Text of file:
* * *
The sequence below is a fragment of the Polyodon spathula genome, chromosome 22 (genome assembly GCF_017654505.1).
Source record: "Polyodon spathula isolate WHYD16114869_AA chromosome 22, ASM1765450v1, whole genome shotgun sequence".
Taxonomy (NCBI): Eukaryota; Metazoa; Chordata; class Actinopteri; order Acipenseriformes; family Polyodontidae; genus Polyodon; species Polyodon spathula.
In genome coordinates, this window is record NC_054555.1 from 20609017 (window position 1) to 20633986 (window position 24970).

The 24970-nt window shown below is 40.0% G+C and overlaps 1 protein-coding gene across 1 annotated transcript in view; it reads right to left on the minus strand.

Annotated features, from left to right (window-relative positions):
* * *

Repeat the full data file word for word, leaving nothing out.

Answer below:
The sequence below is a fragment of the Polyodon spathula genome, chromosome 22 (genome assembly GCF_017654505.1).
Source record: "Polyodon spathula isolate WHYD16114869_AA chromosome 22, ASM1765450v1, whole genome shotgun sequence".
Taxonomy (NCBI): Eukaryota; Metazoa; Chordata; class Actinopteri; order Acipenseriformes; family Polyodontidae; genus Polyodon; species Polyodon spathula.
In genome coordinates, this window is record NC_054555.1 from 20609017 (window position 1) to 20633986 (window position 24970).

The 24970-nt window shown below is 40.0% G+C and overlaps 1 protein-coding gene across 1 annotated transcript in view; it reads right to left on the minus strand.

Annotated features, from left to right (window-relative positions):